Tuesday, March 26, 2013

Tenant Proof Design Basics for Easy to Clean and Maintain Homes

From Apartment Therapy.com
A beautiful, comfortable, home that you love and is also easy to clean is possible. You can do it with just a little awareness. Suddenly magazines, shows and websites with their beautiful images of perfectly organized and color-coordinated rooms with all the latest "it" items will be seen for what they really are--- the drug dealers of the design world. Decorators don't care how much of your time it will take to clean and maintain the look.They are business people trying to fill their bank account. Spoon feeding the newest "it" thing to sell you:, sun mirrors, ceramic antlers, poufs and garden stools,anyone? Everyone?  Suddenly these things are every where. You start to look at your place, it doesn't look like that, you start feeling it looks dated, inadequate, inferior and some how lacking, you need it the latest thing. This is done so subtly and with such beautiful images that you think I want instead of critically examining the cost, stress and time that will be needed to clean and maintain .

Using Don Aslett and Laura Aslett Simons book Make Your House Do The Housework published in 1986 as a guide I offer updated and timeless design solutions that significantly reduce cleaning, maintenance and replacement costs on your home and rental properties.

The Basic Principles of Maintenance Freedom  According to Don Aslett and Laura Aslett Simons are:
  1. Start by simplifying
  2. Avoid high-maintenance materials
  3. Multiple surfaces multiply the work
  4. Camouflage wherever you can
  5. Concentrate the cleaning
  6. Take convenience into account.
  7. Keep things compatible

Simplifying means taking out what is extra and unnecessary for you. For me, this means no more than two framed pieces of art hung on a wall in a room as opposed to twenty framed pieces of art. I am not willing to spend any more time dusting framed art work. I know the trend is a wall of framed artwork from magazines and websites but I am not willing to spend my time maintaining the look.

Avoid high-maintenance materials especially in kitchens and bathrooms where most of the cleaning is required. Things in these rooms have to durable and easy to clean and maintain. For me, this means solid surface instead of marble or granite countertops.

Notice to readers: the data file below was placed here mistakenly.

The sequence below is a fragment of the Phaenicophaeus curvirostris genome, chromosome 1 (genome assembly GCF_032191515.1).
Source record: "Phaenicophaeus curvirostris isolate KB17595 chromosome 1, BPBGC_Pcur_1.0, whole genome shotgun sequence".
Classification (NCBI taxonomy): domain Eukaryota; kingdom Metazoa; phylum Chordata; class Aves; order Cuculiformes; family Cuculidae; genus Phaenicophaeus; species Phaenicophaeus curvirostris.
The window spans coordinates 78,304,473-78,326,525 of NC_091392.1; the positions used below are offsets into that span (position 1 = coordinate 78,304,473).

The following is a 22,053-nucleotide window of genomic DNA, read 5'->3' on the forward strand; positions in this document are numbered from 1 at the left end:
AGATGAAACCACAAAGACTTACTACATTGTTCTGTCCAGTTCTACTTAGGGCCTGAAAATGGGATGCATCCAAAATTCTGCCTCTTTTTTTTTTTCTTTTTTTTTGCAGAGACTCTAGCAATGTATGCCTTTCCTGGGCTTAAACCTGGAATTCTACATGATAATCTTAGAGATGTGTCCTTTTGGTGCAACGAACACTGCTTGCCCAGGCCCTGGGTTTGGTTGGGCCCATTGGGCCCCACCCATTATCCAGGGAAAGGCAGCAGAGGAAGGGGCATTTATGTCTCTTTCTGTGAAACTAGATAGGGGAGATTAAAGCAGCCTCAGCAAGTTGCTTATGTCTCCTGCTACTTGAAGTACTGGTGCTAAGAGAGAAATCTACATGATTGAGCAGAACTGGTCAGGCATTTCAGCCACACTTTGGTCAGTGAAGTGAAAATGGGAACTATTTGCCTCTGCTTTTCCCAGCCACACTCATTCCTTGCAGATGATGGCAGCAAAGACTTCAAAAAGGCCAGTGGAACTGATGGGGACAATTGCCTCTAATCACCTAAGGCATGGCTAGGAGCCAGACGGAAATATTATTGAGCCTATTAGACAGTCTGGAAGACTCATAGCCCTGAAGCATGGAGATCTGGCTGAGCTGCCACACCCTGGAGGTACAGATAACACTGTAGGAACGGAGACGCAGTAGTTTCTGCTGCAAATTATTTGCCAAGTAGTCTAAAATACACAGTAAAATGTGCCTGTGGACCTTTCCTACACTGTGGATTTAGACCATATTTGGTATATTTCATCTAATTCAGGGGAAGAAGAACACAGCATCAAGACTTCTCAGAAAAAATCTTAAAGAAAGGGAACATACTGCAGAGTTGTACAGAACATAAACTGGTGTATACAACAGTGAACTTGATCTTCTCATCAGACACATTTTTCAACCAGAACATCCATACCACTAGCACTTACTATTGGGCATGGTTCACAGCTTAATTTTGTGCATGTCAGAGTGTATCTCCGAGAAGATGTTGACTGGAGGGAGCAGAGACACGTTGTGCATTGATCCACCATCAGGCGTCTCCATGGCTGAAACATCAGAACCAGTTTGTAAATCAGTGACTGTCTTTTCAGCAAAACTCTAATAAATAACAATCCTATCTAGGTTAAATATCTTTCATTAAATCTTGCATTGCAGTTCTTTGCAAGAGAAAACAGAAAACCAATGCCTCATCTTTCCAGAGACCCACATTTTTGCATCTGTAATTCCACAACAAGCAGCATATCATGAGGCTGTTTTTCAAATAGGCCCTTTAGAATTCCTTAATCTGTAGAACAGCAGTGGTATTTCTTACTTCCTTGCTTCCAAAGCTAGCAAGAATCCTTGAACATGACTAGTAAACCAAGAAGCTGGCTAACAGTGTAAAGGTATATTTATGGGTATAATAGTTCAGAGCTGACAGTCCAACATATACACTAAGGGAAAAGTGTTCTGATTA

Multiple surfaces multiply the work in kitchens and bathroom especially with different surfaces abutting up against one another such as tile floors, wood baseboards, tile half walls and painted sheet rock. Multiple surfaces not only adds to cleaning costs and time it also adds to visual clutter making things appear dirty even when they are not.

Camouflage wherever you can to improve the appearance of things until you can get to clean them and to prevent wear and tear from being as obvious. Examples of this include choosing carpets or curtains with a colorful random pattern instead of a solid color.

Concentrate the cleaning so the mess is concentrated in one area instead of little areas all over a room or home. Coats, boots and bags are a good example of how you can concentrate cleaning. If you provide one area for folks to remove and store their coats, boots and bags it means they won't be dropped all over the house.

Take convenience into account when trying to concentrate the cleaning. People will put things down anywhere that is convenient not necessarily where you wish them to. So it you have an antique table in your entryway that you don't want people to put things down on you should find another place for it.

Keep things compatible to ease your cleaning and maintenance. Choose light fixtures that use the same type of light bulb base throughout your home so you only need to buy one type of bulb. Choose the same faucets for all your bathrooms, the same door knobs and locks for your doors.

    No comments:

    Post a Comment